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UPDATE, OCT. 6
A fifth case of Legionnaires’ disease was confirmed at the SpringHill Suites by Marriott hotel in suburban Austin, TX. News-gathering organizations learned Friday that a fourth guest had taken ill.
ORIGINAL POST, OCT. 6
The SpringHill Suites by Marriott hotel in Round Rock, TX, has been closed temporarily by the local health department after three guests and an employee contracted Legionnaires’ disease, multiple news outlets are reporting. The hotel voluntarily closed at 5 p.m. on Oct. 4.
The three sickened guests stayed at the hotel between June and September. All three have recovered.
All three guests had spent time in the hotel’s hot tub/pool area. It is believed they breathed in contaminated water in the form of mist created by the hot tub.
The employee, who was diagnosed and hospitalized with the disease Oct. 3, had worked at the facility for only one week but frequently walked through the hot tub/pool area.
Investigators from the Williamson County and Cities Health District (WCCHD) have taken samples from the hotel’s water systems. Test results are expected back within two weeks.
“If anybody has stayed at (that location) from mid-September until yesterday (Oct. 4), they need to be on the lookout for pneumonia or flu-like symptoms,” a WCCHD spokesperson said. “If they have those symptoms, they need to seek medical help immediately.”
Hotel officials estimate that the remediation process and testing will take about three weeks. They said they hope to reopen by the end of October.
“The hotel anticipates it will remain closed until the remediation can be fully completed and the property clears all inspections,” according to a statement released by SpringHill Suites.
The four-story extended-stay hotel, located at 2960 Hoppe Trail in a suburb of Austin, is 17 years old and has 104 rooms. The hotel relocated all current guests to nearby hotels and is contacting individuals with existing reservations to assist them in changing their accommodations.
Legionnaires’ strikes 25,000 Americans yearly
Legionnaires’ disease is a severe type of pneumonia or lung infection that is contracted by an estimated 25,000 Americans yearly, according to the Centers for Disease Control and Prevention (CDC). It is most commonly contracted by inhaling Legionella bacteria in microscopic water droplets (mist or vapor). Legionella bacteria, which thrive in warm water, are found primarily in human-made environments, such as hot tubs, spas, cooling towers and air-conditioning systems, to name just a few.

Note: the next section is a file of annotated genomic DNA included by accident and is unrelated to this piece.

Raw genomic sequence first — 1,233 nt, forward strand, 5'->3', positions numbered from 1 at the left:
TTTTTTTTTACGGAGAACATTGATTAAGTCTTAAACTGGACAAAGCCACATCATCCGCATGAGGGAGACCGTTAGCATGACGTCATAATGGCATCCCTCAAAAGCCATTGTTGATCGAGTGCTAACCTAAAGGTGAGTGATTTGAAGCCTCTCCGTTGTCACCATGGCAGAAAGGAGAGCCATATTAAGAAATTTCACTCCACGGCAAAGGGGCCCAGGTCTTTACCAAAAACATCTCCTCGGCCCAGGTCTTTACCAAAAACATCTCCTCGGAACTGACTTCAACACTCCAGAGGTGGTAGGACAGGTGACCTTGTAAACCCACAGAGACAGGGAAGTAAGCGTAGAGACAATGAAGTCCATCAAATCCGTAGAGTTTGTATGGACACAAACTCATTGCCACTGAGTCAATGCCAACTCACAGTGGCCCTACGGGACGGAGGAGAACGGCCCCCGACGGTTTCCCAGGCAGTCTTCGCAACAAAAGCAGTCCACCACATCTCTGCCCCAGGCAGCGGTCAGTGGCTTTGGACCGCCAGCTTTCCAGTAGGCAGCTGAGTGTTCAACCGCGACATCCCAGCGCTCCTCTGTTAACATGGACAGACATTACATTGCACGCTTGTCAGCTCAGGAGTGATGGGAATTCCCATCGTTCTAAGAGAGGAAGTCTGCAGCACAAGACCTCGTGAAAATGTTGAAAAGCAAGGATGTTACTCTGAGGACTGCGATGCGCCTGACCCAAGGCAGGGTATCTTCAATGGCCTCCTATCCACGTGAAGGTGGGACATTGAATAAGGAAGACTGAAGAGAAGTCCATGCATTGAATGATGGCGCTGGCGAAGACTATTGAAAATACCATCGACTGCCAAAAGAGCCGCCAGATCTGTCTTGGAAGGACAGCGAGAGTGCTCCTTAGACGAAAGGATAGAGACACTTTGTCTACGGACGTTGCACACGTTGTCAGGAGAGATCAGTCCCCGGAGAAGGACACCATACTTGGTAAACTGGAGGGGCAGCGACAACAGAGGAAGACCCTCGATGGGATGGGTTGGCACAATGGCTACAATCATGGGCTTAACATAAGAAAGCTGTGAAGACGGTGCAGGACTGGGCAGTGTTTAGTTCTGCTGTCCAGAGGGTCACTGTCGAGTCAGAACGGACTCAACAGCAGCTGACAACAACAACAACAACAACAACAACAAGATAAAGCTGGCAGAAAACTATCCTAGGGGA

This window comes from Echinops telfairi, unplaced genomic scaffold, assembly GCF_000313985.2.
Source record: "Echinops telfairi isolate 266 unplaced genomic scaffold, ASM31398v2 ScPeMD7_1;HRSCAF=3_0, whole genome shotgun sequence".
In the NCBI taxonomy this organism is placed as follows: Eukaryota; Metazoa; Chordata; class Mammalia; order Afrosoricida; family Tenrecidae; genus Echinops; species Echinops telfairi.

Symptoms of Legionnaires’ disease
Legionnaires’ disease is very similar to other types of pneumonia or even flu. Early symptoms usually include:
- appetite loss
- muscle aches.
After the first few days, symptoms can worsen to include:
- a cough, which may bring up mucus and/or blood
- chest pain when breathing
- confusion and agitation
- diarrhea (about one-third of all cases result in gastrointestinal problems)
- nausea and vomiting
- shortness of breath.
The incubation period – that is, the amount of time between inhaling the bacteria and the development of symptoms – is usually 2 to 10 days after exposure but can be as much as two weeks.
Legionnaires’ complications can be deadly
Anyone can get the disease, but those at the greatest risk of infection include:
- people 50 or older
- smokers (current or former)
- heavy drinkers of alcoholic beverages
- people with chronic lung disease
- people with weakened immune systems.
After Legionnaires’ disease has been diagnosed, hospitalization is generally necessary. Complications can develop, and can include respiratory failure, kidney failure, septic shock, or even death.